horsegirl27
 one year ago
Best ResponseYou've already chosen the best response.1that sort of makes sense

horsegirl27
 one year ago
Best ResponseYou've already chosen the best response.1Okay, reading it a few times, I understand

horsegirl27
 one year ago
Best ResponseYou've already chosen the best response.1You square a square root so it's no longer a square root.

horsegirl27
 one year ago
Best ResponseYou've already chosen the best response.1ok, and then if I was squaring \[\sqrt{x+9}\] it will become just x+9, right?

phi
 one year ago
Best ResponseYou've already chosen the best response.3yes and because we have an equation we also square the right side to keep things equal

horsegirl27
 one year ago
Best ResponseYou've already chosen the best response.1ok, and what's that going to be? 25, since it wasn't in a square root?

phi
 one year ago
Best ResponseYou've already chosen the best response.3yes \[ \left(\sqrt{x+9}\right)^2 =5^2 \\ x+9= 25 \]

horsegirl27
 one year ago
Best ResponseYou've already chosen the best response.1Then I do 9, to get x=16

phi
 one year ago
Best ResponseYou've already chosen the best response.3yes. so that means we have a radical equation \[ 3\sqrt{x+9} + 7=22 \] that does not have an extraneous solution (it has a "true" solution) to make an equation with an extraneous solution, start over with \[ \sqrt{25} = 5 \] notice if we square both sides we get \[ \left( \sqrt{25}\right)^2 = 5 \cdot 5 \\ 25 = 25 \] because 5 , along with +5, is a square root of 25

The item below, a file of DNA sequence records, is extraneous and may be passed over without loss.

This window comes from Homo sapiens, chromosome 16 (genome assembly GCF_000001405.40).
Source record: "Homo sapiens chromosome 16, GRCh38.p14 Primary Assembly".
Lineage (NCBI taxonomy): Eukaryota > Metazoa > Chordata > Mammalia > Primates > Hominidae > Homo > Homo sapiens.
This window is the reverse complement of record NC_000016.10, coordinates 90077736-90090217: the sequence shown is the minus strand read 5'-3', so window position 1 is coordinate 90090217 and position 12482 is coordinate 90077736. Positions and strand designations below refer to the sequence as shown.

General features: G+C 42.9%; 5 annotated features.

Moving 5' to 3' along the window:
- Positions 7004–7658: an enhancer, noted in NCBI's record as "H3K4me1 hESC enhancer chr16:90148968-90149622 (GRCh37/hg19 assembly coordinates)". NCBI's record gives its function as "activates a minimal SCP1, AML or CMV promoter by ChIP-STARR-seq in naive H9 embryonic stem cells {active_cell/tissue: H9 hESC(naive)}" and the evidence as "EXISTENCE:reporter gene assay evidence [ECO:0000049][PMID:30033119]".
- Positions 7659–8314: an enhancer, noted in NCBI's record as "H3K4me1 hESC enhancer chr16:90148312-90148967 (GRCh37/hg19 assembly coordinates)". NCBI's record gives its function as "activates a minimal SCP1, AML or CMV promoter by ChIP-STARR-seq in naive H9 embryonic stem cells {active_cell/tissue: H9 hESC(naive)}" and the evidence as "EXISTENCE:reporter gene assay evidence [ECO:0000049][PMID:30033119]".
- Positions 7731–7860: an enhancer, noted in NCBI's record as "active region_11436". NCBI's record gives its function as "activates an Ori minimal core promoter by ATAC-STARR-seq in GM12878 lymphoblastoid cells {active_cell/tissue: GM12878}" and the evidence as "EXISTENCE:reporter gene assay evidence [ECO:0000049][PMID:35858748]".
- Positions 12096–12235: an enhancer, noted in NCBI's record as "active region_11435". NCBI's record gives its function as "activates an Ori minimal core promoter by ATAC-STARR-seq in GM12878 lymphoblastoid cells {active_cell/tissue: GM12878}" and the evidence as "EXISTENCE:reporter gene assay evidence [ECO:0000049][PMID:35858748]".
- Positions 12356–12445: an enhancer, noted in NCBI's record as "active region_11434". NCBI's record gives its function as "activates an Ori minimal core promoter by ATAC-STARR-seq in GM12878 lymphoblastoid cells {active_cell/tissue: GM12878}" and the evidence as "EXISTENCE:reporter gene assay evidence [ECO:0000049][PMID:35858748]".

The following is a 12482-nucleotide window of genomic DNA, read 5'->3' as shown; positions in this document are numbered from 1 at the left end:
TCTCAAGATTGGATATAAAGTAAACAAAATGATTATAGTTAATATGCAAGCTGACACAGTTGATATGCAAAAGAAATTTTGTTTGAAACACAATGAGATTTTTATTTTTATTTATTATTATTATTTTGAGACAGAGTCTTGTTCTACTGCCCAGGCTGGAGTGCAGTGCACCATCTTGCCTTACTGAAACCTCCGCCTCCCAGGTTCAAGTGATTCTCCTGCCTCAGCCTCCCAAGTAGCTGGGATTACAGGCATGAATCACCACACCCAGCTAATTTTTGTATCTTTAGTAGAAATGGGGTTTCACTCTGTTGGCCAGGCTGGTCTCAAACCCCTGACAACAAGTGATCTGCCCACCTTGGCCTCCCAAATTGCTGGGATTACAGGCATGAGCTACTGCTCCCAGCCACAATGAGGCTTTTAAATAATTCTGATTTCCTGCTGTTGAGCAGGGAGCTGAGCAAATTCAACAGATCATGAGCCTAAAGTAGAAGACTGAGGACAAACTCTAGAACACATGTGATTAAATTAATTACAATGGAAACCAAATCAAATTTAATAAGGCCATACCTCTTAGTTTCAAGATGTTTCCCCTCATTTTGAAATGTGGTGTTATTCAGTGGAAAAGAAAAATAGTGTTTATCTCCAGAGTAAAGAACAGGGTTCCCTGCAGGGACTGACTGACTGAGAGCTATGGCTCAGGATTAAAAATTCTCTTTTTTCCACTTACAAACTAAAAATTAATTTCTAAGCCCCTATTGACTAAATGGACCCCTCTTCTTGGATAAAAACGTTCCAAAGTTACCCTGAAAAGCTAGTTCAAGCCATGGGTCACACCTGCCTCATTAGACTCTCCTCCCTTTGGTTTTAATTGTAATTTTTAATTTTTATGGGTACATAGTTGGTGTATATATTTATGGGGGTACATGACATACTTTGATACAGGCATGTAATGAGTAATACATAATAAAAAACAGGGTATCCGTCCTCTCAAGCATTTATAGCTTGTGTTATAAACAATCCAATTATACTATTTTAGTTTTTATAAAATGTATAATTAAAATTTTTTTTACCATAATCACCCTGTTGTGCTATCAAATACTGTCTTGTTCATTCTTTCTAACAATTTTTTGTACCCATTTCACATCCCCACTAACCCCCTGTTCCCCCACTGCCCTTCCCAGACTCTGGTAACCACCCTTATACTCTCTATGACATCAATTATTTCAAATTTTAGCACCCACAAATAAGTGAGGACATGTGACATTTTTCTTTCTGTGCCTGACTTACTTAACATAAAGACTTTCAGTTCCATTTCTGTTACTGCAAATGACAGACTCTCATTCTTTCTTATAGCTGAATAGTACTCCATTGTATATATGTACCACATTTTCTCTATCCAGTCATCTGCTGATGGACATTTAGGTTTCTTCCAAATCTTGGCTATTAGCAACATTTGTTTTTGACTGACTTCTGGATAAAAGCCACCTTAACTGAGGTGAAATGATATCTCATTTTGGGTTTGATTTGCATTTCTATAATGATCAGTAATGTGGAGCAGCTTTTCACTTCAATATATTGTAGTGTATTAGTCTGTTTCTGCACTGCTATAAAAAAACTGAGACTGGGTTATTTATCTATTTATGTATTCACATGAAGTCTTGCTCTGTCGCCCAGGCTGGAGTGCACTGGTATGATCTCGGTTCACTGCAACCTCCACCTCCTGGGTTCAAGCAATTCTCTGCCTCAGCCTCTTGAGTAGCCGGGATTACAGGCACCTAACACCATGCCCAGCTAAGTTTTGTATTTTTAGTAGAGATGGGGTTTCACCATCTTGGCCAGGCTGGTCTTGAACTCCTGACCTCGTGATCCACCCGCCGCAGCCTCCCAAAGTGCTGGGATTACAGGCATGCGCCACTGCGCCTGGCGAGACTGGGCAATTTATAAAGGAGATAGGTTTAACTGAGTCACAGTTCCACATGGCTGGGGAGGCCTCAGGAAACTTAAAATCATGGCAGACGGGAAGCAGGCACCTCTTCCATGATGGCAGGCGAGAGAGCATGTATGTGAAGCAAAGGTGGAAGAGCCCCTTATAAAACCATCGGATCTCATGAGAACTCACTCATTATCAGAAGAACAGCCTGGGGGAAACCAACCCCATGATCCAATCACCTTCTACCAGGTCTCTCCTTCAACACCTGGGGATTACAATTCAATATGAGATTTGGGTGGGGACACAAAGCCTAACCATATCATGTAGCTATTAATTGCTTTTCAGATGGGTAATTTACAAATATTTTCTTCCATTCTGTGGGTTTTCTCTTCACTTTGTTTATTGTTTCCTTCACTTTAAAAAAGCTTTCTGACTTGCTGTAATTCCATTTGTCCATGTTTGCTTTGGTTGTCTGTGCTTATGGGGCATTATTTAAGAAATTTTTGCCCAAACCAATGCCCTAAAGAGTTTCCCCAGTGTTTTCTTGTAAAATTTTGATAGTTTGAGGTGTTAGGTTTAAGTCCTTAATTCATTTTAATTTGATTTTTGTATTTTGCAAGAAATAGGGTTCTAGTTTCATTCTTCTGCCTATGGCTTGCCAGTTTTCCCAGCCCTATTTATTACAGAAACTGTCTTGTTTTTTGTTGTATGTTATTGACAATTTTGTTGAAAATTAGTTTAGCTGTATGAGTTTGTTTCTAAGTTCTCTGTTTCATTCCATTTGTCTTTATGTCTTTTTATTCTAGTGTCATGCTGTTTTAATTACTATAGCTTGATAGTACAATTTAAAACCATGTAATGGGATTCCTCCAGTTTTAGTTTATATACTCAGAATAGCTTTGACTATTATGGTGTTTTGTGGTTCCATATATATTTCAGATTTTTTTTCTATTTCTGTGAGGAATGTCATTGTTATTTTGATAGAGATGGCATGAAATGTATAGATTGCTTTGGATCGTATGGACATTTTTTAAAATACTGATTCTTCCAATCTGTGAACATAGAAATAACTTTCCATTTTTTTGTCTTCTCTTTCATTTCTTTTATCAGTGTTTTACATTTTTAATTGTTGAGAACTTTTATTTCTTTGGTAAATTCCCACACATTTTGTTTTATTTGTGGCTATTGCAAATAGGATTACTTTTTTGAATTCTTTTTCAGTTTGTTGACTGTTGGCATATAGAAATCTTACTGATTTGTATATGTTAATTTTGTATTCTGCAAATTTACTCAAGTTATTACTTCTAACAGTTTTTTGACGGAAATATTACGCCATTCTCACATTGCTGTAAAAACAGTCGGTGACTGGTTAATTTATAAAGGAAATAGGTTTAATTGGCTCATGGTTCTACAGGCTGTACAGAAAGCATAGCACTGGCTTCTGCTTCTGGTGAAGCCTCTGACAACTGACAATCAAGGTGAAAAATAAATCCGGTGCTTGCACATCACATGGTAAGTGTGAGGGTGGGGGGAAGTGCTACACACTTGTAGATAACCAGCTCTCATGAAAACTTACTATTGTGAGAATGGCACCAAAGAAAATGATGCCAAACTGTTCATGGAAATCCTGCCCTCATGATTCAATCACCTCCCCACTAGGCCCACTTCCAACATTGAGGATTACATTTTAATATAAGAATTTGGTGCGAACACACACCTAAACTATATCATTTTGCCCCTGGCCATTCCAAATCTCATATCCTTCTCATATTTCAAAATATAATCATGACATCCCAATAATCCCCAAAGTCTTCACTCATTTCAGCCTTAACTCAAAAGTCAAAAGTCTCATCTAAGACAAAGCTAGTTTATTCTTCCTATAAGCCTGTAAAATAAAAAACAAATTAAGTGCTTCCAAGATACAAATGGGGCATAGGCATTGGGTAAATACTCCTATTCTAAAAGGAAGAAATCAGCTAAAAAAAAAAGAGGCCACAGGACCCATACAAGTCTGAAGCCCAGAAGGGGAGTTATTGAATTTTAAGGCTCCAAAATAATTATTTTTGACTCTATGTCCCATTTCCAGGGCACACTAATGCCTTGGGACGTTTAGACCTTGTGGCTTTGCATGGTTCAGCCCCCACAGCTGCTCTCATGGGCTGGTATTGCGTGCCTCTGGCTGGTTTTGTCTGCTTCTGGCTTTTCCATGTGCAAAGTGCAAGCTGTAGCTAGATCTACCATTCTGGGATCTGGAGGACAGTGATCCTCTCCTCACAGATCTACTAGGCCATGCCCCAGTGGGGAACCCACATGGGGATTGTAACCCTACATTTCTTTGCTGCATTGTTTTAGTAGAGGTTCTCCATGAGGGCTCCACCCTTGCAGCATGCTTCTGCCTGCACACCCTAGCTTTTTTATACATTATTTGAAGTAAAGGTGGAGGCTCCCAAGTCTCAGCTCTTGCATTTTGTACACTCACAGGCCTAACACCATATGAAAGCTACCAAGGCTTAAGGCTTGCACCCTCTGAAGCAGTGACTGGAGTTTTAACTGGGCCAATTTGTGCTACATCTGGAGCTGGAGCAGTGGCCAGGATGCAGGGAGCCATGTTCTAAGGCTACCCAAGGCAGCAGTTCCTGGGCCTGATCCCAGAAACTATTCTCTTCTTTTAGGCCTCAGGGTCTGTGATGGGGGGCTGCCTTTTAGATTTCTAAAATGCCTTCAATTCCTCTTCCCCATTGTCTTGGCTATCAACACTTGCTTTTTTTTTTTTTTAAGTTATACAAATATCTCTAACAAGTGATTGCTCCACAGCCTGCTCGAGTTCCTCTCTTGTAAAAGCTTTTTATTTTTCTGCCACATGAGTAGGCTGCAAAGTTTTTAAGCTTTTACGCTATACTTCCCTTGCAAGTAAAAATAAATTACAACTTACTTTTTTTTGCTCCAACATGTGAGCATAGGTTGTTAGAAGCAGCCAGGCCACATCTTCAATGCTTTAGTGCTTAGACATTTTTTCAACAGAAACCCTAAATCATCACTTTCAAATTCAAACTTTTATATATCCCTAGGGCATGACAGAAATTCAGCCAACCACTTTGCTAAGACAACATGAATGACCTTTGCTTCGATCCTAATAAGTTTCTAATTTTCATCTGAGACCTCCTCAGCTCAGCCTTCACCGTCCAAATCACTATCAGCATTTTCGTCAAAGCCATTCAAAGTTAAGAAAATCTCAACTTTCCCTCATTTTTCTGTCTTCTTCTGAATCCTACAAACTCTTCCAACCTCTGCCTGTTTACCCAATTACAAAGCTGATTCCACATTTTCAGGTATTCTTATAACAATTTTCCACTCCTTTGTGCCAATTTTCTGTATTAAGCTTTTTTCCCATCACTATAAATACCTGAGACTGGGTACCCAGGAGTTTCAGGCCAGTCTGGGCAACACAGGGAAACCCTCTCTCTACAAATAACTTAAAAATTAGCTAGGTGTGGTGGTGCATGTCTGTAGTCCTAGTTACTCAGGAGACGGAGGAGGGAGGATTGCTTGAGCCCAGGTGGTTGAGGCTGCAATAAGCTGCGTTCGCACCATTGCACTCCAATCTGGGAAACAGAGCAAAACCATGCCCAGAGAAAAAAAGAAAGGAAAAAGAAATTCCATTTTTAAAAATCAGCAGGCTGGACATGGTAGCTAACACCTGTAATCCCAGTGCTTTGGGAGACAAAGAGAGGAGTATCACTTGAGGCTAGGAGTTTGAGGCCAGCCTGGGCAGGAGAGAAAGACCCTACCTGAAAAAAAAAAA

horsegirl27
 one year ago
Best ResponseYou've already chosen the best response.1So it doesn't matter if something is negative or positive to be a square root?

phi
 one year ago
Best ResponseYou've already chosen the best response.3a real number has two square roots, and you might see \[ \pm \sqrt{x} \] to remind us but to continue do the same thing as before let 25 be x+9 let a=3, and multiply both sides by 3

phi
 one year ago
Best ResponseYou've already chosen the best response.3\[ \sqrt{25} = 5 \\ \sqrt{x+9 } = 5\\3 \sqrt{x+9 } = 5\cdot 3 \]

phi
 one year ago
Best ResponseYou've already chosen the best response.3and add 7 to both sides to get \[3 \sqrt{x+9 } +7 = 8 \]

phi
 one year ago
Best ResponseYou've already chosen the best response.3can you solve this radical equation ?

horsegirl27
 one year ago
Best ResponseYou've already chosen the best response.1I think so, let me work on it

horsegirl27
 one year ago
Best ResponseYou've already chosen the best response.1So, first do 7 on both sides and get \[3\sqrt{x+9}=15\] right? then divide by 3 the same way as before and get \[\sqrt{x+9}=5\] and then square it to get x+9=25 again. Right?

horsegirl27
 one year ago
Best ResponseYou've already chosen the best response.1ok, so it's basically the same.

phi
 one year ago
Best ResponseYou've already chosen the best response.3yes, you get x=16 now "put in 16" for x in the original equation. what do you get ?